If you absolutely cannot find it, you can replace with cilantro, but please note the flavor will be a little different. My recipe calls for a packet of Sazón that contains culantro so you’ll at least get a little bit of culantro flavor.
What are aji dulce peppers?
These tiny little multicolored peppers look like habaneros*, but as the name suggests, they are sweet and not spicy at all. This is another ingredient that may be tricky to find depending on where you live. If you can’t find them, replace 8-10 aji dulce peppers with 1 green bell pepper.
*Do not accidentally use habaneros! In the quantity called for, everything will be spicy forever.
Homemade or storebought?
That’s up to you! I would go for homemade if you can because homemade sofrito is always going to be fresher tasting. If you can’t find the ingredients to make sofrito, buying it at the store will make the recipe super easy.
If I am using store bought sofrito, I use Goya Recaito with Culantro. Please note the salt content and flavor concentration between homemade and store bought sofrito is usually drastically different*, so adjust the amount accordingly as noted in the recipe below.
*The sofrito recipe I use from Latina Mom Meals above does not call for any salt, whereas the Goya Recaito contains 35mg sodium per teaspoon.
I know that the sofrito Q&A made the recipe sound super complicated, but once you have a big batch of sofrito (make sure to freeze some!) this recipe is SO easy to make. It requires minimal chopping (just some fresh garlic), and comes together in 30 mins flat with one pot.
Get the recipe:
As an Amazon Associate and member of other affiliate programs, I earn from qualifying purchases. All nutritional information presented within this site are intended for informational purposes only. I am not a certified nutritionist and any nutritional information on seitanbeatsyourmeat.com should only be used as a general guideline. This information is provided as a courtesy and there is no guarantee that the information will be completely accurate. Even though I try to provide accurate nutritional information to the best of my ability, these figures should still be considered estimates.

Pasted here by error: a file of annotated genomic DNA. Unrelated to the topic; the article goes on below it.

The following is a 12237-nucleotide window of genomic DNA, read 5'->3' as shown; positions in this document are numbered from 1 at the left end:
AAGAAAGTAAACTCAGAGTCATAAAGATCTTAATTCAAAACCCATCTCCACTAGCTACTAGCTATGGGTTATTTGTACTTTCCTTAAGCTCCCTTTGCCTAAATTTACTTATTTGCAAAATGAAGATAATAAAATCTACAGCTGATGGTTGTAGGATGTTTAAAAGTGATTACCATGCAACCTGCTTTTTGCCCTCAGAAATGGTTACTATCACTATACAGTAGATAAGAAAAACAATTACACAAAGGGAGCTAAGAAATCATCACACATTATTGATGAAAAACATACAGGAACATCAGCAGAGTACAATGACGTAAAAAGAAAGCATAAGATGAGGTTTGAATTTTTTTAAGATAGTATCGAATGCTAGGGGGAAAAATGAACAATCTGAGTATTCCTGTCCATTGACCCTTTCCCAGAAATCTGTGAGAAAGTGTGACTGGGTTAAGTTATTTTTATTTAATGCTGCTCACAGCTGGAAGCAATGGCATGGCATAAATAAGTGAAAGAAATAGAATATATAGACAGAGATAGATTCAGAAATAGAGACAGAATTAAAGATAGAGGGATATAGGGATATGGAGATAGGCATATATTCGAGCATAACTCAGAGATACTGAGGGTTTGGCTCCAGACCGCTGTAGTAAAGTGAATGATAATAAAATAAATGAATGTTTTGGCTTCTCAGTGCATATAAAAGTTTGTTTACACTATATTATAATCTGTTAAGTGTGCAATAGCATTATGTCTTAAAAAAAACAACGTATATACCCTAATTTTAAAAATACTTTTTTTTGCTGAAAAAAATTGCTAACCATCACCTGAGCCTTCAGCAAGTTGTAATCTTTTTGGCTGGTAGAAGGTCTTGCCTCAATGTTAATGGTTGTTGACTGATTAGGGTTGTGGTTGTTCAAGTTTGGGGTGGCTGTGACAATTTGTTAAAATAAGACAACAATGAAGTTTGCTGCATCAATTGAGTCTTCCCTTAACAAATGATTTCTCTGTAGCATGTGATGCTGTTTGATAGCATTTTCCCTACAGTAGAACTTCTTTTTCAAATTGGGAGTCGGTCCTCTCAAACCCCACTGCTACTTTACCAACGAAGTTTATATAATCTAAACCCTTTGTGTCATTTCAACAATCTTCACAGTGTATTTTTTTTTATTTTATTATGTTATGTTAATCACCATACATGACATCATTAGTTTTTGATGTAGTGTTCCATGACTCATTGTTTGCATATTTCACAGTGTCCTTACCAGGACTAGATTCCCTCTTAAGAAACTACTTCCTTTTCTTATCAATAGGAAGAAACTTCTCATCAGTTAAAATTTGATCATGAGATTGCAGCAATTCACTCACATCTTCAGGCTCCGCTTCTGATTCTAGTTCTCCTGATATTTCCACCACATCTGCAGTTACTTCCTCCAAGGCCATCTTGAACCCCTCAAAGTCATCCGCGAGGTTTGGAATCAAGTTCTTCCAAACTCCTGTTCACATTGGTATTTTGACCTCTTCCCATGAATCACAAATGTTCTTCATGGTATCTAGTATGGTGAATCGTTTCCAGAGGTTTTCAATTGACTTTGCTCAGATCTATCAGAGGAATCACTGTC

Serving Size: 1 cup
Amount Per Serving: Calories: 313Total Fat: 8gSaturated Fat: 1gTrans Fat: 0gUnsaturated Fat: 3gCholesterol: 0mgSodium: 495mgCarbohydrates: 46gFiber: 7gSugar: 3gProtein: 15g
As an Amazon Associate and member of other affiliate programs, I earn from qualifying purchases.
All nutritional information presented within this site are intended for informational purposes only. I am not a certified nutritionist and any nutritional information on seitanbeatsyourmeat.com should only be used as a general guideline. This information is provided as a courtesy and there is no guarantee that the information will be completely accurate. Even though I try to provide accurate nutritional information to the best of my ability, these figures should still be considered estimates.
Interested in more about Puerto Rico and Puerto Rican food?
Check out my San Juan travel blogs!